MARMALADE ME by Jill Johnston


Email this review


Nominally she's a dance critic for the Village Voice, but you can't keep a good woman down and what with intermedia and a certain amount of self-indulgence anything may turn up in her columns. As her readers know, these can be sketchy, windy, and disingenuous virtually all at once, and the quality of her criticism varies according to her sympathies. Traditional numbers get brushed off (""Another Firebird. . . Argh, they'll pay for this""); but when her interest is aroused, as it almost always is by the personalities and performers of the New York avant garde, she can scarcely be topped for conveying the visual and aesthetic essentials. Unfortunately she doesn't often get down to concrete cases, indicates her preferences instead by dropping names, quotes, inventing crypto-dicta (""Nothing is deleted. That which is deleted has always existed. Whatever is is constantly in deletion. Existence and deletion the same thing""). There's a large selection from her travelogues as well, though their first appearance in the Voice was hard enough to justify. Still, she moves in pretty exciting circles -- Cunningham, Cage, LaMonte Young, James Lee Byers, Yoko Ono, etc. -- and gives her readers a kinky vicarious taste of the inside and its outlook.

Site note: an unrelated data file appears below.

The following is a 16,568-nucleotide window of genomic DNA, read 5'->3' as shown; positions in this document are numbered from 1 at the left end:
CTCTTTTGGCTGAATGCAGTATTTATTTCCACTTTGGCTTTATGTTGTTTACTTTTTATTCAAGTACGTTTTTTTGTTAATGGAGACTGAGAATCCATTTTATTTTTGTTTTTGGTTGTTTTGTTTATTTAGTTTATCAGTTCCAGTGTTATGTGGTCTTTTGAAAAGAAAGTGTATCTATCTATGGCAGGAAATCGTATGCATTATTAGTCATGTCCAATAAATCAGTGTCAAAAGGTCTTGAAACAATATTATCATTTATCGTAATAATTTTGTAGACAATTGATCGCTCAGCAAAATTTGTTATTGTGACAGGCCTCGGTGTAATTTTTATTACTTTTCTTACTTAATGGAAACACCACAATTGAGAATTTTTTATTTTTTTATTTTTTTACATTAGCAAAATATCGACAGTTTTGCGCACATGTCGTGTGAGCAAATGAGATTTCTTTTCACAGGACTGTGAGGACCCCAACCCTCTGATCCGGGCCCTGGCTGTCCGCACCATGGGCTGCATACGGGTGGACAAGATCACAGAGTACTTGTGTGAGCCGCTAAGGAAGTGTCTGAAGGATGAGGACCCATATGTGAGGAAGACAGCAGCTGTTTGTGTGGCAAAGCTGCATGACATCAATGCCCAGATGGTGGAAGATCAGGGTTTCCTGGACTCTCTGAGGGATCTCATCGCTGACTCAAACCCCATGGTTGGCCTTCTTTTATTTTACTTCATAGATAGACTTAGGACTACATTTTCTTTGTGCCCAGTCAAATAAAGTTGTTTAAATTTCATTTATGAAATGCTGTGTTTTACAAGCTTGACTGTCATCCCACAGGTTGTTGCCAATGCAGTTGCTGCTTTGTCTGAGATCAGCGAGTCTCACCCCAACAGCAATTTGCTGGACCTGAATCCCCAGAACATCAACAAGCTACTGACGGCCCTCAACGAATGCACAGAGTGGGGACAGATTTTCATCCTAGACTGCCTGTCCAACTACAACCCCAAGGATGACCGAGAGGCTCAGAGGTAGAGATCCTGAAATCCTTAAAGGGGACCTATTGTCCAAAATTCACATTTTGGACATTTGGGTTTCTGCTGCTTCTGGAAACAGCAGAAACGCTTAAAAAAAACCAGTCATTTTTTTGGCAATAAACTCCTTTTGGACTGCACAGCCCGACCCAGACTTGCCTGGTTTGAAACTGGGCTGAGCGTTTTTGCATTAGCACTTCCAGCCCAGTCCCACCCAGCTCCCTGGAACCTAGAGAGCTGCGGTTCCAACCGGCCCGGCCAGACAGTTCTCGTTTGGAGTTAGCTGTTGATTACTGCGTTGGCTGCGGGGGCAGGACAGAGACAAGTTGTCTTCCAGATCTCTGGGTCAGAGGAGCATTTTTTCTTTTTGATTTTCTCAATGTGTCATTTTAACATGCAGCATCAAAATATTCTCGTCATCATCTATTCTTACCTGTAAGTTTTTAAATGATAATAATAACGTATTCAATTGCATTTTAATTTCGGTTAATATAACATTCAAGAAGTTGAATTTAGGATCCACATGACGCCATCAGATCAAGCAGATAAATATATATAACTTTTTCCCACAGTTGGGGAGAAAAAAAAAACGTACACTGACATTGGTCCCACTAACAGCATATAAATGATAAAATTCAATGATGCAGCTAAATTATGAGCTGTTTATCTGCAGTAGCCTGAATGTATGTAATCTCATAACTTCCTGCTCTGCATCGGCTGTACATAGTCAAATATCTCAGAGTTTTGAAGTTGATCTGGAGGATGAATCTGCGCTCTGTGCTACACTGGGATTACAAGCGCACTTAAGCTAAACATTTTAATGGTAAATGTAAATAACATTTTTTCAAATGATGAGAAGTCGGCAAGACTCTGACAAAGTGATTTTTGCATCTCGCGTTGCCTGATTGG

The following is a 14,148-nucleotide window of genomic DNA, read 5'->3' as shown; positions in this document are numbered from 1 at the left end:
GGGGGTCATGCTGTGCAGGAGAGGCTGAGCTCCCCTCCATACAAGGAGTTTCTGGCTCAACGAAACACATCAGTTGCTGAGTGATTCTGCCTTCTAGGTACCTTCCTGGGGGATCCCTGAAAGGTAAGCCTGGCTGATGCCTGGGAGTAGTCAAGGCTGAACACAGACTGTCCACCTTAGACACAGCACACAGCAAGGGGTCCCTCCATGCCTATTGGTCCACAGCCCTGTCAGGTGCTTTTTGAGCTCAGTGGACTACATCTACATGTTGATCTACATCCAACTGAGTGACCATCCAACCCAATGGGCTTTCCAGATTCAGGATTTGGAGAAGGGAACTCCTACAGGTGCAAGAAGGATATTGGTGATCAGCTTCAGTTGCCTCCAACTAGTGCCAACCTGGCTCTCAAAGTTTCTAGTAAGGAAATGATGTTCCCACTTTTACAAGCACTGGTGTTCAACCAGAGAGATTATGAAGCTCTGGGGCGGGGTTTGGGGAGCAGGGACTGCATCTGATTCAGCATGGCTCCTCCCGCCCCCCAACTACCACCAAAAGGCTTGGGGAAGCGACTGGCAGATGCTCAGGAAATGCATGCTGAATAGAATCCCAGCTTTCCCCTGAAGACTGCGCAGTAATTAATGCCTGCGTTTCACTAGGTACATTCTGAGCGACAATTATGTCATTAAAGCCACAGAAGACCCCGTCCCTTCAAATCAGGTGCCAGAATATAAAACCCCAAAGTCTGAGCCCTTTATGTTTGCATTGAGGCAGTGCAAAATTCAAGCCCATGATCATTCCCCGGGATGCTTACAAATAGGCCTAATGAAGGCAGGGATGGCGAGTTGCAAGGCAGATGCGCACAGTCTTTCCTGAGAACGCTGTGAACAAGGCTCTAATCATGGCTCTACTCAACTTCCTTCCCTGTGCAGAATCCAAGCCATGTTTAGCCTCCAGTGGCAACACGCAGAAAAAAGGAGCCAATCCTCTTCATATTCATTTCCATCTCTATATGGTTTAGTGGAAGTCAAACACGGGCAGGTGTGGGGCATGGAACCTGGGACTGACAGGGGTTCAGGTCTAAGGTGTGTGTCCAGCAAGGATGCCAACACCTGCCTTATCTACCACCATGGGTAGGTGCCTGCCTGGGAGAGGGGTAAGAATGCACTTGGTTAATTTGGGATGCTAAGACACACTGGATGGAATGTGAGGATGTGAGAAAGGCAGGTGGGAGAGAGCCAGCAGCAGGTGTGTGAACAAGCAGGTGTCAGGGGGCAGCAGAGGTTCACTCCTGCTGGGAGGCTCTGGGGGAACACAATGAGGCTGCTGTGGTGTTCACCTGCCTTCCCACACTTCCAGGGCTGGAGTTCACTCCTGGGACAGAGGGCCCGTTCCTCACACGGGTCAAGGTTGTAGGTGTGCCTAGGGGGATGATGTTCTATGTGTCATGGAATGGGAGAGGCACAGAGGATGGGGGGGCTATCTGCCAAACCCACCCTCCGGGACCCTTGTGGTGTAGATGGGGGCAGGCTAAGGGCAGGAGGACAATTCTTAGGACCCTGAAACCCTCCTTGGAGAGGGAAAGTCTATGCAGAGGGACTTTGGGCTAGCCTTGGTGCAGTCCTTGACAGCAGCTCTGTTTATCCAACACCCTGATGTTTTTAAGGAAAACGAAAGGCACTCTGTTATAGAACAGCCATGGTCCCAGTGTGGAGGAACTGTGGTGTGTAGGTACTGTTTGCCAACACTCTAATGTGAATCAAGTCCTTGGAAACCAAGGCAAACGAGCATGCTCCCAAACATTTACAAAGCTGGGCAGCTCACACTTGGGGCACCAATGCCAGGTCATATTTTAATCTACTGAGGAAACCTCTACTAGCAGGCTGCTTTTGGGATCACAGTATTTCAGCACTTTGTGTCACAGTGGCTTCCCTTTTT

Pub Date: Jan. 1st, 1970
Publisher: Dutton